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Hurricane Ida slams into Louisiana

Hurricane Ida came ashore in Louisiana as a strong Category 4 storm with sustained winds of over 100 miles an hour.

A satellite image of Hurricane Ida after it hit Louisiana. (NOAA/NHC)

Sixteen years to the day after Hurricane Katrina struck Louisiana harder than any hurricane in decades, Hurricane Ida made landfall as a powerful Category 4 storm. Alabama Gov. Kay Ivey had issued a state of emergency on Saturday, but the storm tracked further west before slamming into Louisiana.  The White House says that they have prepositioned FEMA resources for the rescue and recovery as dawn reveals just how bad the destruction was.

“This is a major hurricane. If you did not evacuate, find a safe location to ride out the storm,” said FEMA Administrator Deanne Criswell.  “Avoid enclosed areas, such as an attic, where you may become trapped by storm surge or flooding. Storm surge can cause water levels to rise quickly and flood large areas in just minutes, and you could be left with no time to take action. Please be safe and listen to local emergency management officials.”

Ida brought catastrophic wind damage where the core made landfall and brought hurricane-force winds in portions along the Louisiana coast, including the New Orleans metropolitan area. Some local levees outside of the Hurricane and Storm Damage Risk Reduction System overtopped.

The storm will also produce heavy rainfall today through Monday across the central Gulf Coast from southeastern Louisiana and coastal Mississippi to far southwestern Alabama, which will result in considerable life-threatening flash and urban flooding.

A tornado watch has been issued for parts of Alabama, Florida, Louisiana and Mississippi.

President Joe Biden approved Louisiana’s request for an emergency declaration on Aug. 27, and Mississippi’s request on Aug. 28. The declarations authorize FEMA to coordinate disaster relief efforts in support of the states by identifying, mobilizing and providing equipment and resources necessary to alleviate hardship and suffering of the local population. Additionally, the declarations authorize FEMA to provide appropriate assistance for required emergency measures to save lives and to protect property, public health and safety in all 64 Louisiana parishes and 24 Mississippi counties and the Mississippi Band of Choctaw Indians.

Use a generator safely. Never use a generator inside a home, basement, shed or garage even if doors and windows are open.

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Keep generators outside and far away from your home. Windows, doors and vents could allow carbon monoxide to come indoors. Read both the label on your generator and the owner’s manual and follow the instructions.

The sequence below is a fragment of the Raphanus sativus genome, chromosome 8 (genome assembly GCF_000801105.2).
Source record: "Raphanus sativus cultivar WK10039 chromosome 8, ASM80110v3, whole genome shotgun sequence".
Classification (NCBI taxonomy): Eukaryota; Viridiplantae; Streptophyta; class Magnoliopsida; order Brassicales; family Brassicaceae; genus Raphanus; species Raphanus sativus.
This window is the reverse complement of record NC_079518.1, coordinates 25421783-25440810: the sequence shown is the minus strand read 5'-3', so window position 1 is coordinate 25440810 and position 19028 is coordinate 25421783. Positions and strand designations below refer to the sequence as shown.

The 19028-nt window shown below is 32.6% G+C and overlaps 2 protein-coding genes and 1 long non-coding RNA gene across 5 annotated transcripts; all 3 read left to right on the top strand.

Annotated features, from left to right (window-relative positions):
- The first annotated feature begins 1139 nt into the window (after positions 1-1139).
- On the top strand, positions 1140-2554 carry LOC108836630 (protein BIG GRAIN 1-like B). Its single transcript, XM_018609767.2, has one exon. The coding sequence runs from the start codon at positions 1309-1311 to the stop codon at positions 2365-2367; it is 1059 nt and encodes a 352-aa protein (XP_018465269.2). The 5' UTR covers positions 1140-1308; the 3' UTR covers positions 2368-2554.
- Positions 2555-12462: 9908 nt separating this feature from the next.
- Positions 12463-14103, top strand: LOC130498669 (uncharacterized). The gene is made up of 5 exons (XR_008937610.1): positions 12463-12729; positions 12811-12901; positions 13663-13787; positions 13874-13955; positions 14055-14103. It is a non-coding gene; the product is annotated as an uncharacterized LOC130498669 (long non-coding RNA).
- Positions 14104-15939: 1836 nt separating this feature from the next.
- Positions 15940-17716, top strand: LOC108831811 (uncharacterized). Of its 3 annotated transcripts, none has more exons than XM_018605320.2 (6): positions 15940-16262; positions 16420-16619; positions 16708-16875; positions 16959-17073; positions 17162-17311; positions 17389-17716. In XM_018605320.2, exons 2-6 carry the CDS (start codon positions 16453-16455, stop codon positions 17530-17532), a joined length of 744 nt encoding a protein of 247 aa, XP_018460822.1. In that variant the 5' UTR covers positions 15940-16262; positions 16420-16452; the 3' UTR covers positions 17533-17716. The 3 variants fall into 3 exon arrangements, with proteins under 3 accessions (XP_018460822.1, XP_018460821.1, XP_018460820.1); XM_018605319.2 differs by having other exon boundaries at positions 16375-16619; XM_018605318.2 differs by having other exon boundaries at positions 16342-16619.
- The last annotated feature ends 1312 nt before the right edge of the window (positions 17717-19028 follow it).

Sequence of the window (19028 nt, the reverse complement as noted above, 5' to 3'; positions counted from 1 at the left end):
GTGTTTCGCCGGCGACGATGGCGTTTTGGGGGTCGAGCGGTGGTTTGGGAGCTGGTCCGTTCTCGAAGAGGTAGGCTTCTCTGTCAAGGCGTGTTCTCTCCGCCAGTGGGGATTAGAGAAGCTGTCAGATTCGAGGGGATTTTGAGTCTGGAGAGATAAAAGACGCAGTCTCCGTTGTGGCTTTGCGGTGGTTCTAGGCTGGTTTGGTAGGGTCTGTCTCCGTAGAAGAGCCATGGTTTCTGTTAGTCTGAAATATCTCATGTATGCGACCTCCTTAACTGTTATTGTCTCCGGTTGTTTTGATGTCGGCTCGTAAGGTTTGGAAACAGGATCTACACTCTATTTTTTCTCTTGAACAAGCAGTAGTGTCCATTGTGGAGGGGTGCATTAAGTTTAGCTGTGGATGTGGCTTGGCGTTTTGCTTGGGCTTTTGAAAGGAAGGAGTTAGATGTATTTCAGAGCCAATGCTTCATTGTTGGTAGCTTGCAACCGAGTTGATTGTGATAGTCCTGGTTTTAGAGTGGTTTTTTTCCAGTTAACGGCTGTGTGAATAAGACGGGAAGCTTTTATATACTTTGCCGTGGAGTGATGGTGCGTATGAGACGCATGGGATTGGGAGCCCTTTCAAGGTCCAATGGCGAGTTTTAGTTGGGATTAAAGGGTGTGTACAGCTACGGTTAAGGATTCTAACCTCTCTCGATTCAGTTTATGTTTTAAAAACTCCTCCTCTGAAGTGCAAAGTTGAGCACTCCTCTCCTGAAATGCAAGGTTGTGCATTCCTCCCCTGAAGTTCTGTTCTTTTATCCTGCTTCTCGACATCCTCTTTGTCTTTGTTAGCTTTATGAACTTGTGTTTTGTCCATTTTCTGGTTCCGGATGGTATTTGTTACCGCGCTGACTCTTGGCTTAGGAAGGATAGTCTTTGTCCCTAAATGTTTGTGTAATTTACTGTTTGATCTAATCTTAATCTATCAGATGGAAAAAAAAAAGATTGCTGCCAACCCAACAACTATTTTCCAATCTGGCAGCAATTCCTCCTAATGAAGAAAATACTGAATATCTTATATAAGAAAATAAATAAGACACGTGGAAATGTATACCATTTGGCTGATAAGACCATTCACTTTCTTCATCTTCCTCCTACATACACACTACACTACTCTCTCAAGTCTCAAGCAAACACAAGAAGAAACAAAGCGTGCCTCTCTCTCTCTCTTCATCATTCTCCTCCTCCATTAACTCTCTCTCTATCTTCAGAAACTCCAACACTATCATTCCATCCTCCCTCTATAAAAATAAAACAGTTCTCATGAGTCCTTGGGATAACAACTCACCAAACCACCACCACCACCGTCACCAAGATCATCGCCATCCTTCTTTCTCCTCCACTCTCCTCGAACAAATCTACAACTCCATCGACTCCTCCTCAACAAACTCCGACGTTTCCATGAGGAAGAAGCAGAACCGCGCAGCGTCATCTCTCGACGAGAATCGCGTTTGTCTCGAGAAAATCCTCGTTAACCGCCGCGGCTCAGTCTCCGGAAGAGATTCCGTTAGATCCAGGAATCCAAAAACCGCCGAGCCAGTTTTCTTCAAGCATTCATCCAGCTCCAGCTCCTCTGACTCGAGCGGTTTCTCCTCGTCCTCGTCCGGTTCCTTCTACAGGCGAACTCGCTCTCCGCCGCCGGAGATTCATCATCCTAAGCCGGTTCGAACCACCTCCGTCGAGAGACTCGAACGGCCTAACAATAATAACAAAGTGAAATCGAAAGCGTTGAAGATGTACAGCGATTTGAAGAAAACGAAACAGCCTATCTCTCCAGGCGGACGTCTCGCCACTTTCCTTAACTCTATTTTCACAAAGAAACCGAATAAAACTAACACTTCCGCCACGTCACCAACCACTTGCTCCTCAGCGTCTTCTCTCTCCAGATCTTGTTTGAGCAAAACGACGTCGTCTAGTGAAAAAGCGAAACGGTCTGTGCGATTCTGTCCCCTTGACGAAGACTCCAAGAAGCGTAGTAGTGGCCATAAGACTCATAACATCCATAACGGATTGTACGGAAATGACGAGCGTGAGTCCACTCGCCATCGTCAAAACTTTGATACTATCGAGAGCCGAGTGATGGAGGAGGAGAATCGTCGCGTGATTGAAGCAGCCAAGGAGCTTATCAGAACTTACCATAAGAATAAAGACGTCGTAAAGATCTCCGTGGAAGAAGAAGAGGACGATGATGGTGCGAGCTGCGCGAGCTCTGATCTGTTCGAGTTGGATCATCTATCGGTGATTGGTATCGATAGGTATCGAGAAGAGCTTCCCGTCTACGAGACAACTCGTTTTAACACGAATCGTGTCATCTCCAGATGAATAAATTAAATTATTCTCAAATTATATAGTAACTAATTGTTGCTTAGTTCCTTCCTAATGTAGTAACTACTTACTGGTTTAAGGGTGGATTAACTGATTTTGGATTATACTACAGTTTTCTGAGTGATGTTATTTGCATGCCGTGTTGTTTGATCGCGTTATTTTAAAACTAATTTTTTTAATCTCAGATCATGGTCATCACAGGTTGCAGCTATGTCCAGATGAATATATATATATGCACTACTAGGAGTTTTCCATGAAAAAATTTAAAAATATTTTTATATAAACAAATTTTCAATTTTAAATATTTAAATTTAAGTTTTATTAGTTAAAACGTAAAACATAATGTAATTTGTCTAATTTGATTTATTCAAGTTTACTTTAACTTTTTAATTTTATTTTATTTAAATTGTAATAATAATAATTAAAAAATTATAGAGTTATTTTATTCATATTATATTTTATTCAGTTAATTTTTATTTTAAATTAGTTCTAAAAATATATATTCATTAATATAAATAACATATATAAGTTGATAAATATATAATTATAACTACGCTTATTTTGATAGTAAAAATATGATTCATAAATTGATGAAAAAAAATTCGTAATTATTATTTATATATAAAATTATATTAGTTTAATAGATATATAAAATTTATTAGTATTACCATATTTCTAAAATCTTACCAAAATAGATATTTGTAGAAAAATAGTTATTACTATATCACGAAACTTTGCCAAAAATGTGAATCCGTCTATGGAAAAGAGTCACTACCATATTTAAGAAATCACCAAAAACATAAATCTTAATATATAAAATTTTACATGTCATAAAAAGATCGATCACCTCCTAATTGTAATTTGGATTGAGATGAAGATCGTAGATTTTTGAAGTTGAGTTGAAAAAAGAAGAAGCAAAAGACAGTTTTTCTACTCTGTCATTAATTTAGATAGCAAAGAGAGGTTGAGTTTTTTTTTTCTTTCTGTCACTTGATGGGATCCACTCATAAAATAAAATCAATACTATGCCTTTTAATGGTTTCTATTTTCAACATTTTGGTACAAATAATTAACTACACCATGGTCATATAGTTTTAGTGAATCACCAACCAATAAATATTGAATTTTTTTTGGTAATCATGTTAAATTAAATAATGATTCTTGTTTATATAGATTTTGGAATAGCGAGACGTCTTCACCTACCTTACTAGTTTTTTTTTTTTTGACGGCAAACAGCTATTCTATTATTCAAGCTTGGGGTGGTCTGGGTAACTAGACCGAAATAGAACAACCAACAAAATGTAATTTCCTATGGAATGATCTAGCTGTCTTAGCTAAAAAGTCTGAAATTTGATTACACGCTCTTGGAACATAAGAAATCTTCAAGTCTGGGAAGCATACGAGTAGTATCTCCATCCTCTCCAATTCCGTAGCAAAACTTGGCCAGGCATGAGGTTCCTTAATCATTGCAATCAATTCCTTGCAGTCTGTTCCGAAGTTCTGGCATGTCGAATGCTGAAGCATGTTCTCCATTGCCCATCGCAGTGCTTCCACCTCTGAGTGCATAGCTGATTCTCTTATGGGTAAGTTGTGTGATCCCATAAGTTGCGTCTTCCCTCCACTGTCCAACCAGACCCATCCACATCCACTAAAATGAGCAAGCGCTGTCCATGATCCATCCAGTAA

FEMA is working with its federal, state and local partners as well as non-governmental agencies to support needs of areas affected by Ida.

More than 2,400 FEMA employees are deployed to Alabama, Florida, Georgia, Louisiana, Mississippi and Texas and ready to provide additional support as needed.

There are 10 FEMA Incident Management Assistance Teams ready to support state needs. Six are deployed to Louisiana, two in Alabama, two in Mississippi and three on standby to deploy if necessary.

FEMA liaison officers are deployed to Alabama, Louisiana and Texas.

Incident Support Bases have been established in Alexandria, Louisiana, and Montgomery and Selma, Alabama. Commodities, equipment and personnel are being pre-positioned to rapidly deploy post-storm, as needed. This includes:

  • Nine Urban Search and Rescue teams staged in Louisiana and three more in Alabama.
  • A U.S. Army Corps of Engineers Power Restoration team.
  • Over 90 ambulances and emergency medical service providers for post-storm evacuation support as needed. Additionally, eight fixed-wing and seven rotary air ambulances are being staged for post-storm patient evacuation if needed.
  • FEMA has staged more than 2.5 million meals, 3.1 million liters of water, 76,000 tarps and 64 generators. Twenty-nine additional generators are staged at Maxwell AFB in Alabama.
  • Mobile Emergency Response Support assets including Emergency Operations Vehicles are deployed to support Louisiana and Mississippi.
  • FEMA’s Hurricane Liaison at the National Hurricane Center in Miami continues to provide real time information about Hurricane Ida’s track and intensity.
  • FEMA assigned additional personnel from the federal government, including the Department of Defense, Health and Human Services and U.S. Army Corps of Engineers to provide support as needed.
  • A U.S. Department of Health and Human Services incident management team has deployed to Dallas, Texas.

The Biden administration is urging that everyone stay safe during Hurricane conditions.

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Brandon Moseley is a former reporter at the Alabama Political Reporter.

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